Take Action Against Distracted Driving

The first step to taking action against distracted driving is to commit to focusing on the road as your number one – and only – priority when driving. This includes:

  • Pulling over when you need to send a text or answer a message.
  • Designate a passenger in the car as your proxy to respond to calls or messages.
  • If you struggle with the temptation to look at your phone, put your phone in the trunk, glove box, or backseat while driving.
  • Enable the “do not disturb” feature on your phone so that you can still use your device for navigation, music, or podcasts, but calls, messages, and other notifications will be silenced during your time in the car. Ensure that your phone is mounted or that you are using CarPlay or a similar service for your navigation system so you are not distracted by holding your phone. Voice commands can help you control your device without the need to touch the screen (though be aware, that this activity is still a distraction).
  • If you are a passenger and the driver is distracted, speak up and tell him or her to stop and focus on the road. Offer to perform whatever task distracts them, such as sending a text or typing an address into GPS.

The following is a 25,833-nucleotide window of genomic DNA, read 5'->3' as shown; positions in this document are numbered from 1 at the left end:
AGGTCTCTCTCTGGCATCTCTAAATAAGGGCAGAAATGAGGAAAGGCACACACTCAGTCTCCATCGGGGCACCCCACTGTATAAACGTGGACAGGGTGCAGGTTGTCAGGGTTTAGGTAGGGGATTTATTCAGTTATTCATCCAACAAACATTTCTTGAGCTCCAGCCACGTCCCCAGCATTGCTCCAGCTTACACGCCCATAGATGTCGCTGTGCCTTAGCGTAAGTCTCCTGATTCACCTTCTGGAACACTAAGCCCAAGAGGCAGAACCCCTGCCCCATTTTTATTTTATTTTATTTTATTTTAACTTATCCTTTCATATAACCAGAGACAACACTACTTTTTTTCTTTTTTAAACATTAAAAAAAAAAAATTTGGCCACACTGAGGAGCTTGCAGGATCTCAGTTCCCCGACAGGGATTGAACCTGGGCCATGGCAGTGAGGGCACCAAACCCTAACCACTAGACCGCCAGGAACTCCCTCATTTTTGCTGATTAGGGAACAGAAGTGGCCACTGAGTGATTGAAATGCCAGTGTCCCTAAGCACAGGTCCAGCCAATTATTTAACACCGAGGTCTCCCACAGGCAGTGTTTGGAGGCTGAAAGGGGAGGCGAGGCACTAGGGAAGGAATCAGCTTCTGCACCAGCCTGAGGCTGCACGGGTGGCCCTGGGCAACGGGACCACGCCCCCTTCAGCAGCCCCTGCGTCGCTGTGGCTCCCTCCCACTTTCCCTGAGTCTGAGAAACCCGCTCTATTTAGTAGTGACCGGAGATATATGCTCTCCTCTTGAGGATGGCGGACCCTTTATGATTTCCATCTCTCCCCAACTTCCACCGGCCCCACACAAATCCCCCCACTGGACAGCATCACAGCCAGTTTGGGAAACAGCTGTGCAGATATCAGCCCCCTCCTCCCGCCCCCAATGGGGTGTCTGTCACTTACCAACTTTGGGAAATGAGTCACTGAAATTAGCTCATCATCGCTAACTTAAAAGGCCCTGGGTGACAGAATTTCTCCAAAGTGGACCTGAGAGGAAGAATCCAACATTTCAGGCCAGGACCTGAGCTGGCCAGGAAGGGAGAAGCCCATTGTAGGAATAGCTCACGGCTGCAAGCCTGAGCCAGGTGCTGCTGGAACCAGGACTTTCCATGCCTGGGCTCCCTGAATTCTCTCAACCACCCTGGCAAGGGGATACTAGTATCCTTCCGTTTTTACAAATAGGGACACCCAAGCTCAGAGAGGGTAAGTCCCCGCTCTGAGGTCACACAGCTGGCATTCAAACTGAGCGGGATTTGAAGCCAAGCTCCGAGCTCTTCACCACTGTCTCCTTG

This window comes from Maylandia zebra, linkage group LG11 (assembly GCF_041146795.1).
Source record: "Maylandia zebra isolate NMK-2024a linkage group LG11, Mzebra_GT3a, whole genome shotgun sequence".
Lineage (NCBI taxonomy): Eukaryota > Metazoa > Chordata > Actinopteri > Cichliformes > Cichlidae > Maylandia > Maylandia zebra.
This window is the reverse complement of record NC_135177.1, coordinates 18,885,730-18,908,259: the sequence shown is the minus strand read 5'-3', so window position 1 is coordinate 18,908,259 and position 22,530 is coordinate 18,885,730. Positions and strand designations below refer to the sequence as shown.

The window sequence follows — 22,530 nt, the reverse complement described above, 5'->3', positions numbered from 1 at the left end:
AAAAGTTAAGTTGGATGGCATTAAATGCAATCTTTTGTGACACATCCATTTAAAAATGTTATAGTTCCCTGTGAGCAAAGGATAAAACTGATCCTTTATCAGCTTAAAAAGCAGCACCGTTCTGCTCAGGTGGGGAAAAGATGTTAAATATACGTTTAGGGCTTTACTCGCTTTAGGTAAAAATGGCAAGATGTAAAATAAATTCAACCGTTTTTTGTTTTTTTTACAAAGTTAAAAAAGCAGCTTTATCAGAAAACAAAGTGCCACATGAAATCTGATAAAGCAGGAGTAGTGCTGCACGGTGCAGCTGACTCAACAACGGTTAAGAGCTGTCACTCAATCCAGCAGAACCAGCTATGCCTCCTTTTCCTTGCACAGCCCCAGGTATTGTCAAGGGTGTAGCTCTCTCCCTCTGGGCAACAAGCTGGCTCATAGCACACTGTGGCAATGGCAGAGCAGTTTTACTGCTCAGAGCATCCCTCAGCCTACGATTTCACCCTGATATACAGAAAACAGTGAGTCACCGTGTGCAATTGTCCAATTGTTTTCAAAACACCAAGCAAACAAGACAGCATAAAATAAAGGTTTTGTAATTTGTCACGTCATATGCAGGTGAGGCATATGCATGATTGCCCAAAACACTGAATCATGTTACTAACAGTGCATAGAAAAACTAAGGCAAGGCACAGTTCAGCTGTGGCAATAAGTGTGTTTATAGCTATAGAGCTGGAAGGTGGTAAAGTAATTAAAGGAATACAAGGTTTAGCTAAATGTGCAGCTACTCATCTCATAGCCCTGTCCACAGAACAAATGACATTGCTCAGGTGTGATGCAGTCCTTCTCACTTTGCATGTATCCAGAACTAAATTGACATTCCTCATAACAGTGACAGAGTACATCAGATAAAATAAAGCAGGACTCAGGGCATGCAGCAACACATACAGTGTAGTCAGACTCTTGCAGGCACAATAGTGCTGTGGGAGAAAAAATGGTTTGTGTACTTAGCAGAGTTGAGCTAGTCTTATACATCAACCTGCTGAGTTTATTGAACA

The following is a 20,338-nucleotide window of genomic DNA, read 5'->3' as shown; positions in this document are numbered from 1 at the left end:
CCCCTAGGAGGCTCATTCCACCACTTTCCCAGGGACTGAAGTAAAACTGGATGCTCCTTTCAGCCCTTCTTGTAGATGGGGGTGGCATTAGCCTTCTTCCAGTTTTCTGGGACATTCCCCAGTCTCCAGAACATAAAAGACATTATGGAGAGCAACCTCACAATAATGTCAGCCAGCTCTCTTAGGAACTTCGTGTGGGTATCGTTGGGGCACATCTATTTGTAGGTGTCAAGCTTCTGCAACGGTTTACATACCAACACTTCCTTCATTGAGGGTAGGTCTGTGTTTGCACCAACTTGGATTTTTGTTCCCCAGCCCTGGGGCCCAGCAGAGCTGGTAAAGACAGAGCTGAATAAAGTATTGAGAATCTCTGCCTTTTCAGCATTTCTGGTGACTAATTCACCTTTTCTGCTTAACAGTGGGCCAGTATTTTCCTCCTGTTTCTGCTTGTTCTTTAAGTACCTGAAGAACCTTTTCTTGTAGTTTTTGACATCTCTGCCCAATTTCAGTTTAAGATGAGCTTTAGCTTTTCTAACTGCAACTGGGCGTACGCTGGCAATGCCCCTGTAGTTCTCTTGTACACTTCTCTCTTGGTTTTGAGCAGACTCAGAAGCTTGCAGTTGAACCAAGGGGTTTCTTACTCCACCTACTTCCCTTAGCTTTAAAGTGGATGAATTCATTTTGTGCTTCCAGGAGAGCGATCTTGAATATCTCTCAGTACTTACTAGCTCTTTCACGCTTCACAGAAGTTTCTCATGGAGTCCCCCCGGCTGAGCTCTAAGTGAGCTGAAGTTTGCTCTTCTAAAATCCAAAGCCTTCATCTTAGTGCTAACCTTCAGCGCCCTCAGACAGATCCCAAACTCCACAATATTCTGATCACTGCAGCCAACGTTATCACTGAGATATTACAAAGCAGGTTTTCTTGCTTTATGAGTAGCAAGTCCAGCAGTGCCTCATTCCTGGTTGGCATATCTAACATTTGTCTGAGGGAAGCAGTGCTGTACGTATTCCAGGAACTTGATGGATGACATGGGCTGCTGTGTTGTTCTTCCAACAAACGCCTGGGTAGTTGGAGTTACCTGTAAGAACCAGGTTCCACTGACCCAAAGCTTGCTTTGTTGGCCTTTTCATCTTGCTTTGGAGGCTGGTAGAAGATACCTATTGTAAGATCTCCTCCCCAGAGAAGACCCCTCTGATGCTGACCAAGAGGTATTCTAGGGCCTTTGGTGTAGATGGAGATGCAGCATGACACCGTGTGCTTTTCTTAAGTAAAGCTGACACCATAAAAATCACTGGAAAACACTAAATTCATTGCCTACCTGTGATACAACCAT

• In addition to putting your phone away, ensure you are not attempting other “multitasking” activities while driving, such as applying makeup, looking for objects in the glove box or center console, or eating. If a task is genuinely urgent and you can’t wait until you arrive at your destination, pull over at a safe location so you can complete what needs to be done, and then put your full attention back on the road.

Distracted Driving Awareness Month is designed to remind drivers of what they all should already know – distracted driving has serious and sometimes tragic consequences. There is nothing that can’t wait or is as important as operating safely on the roads. The increase in fines, points, and outcomes for repeat offenders has reduced the citations for distracted drivers since the new law in Ohio was implemented a year ago. However, it is still vital for all drivers to be aware of the risks of distracted driving.

As April draws attention to the critical issue of distracted driving, Arthur Law Firm urges you to take action to help combat this pervasive danger on our roads. With distracted driving claiming thousands of lives annually and leading to severe legal and personal consequences, it’s imperative to prioritize road safety above all else.

Commit today to focus solely on driving, whether by utilizing hands-free technology, setting phone distractions aside, or designating a passenger to manage communications. Let’s make every journey safe by eliminating distractions and keeping our attention where it belongs – on the road. Don’t wait for the devastating effects of distracted driving to impact your life – join us in making our streets safer for everyone.  If you’ve been injured in a car accident that you feel was caused by a distracted driver, contact us right away (419) 782-9881 for a free consultation to discuss your case.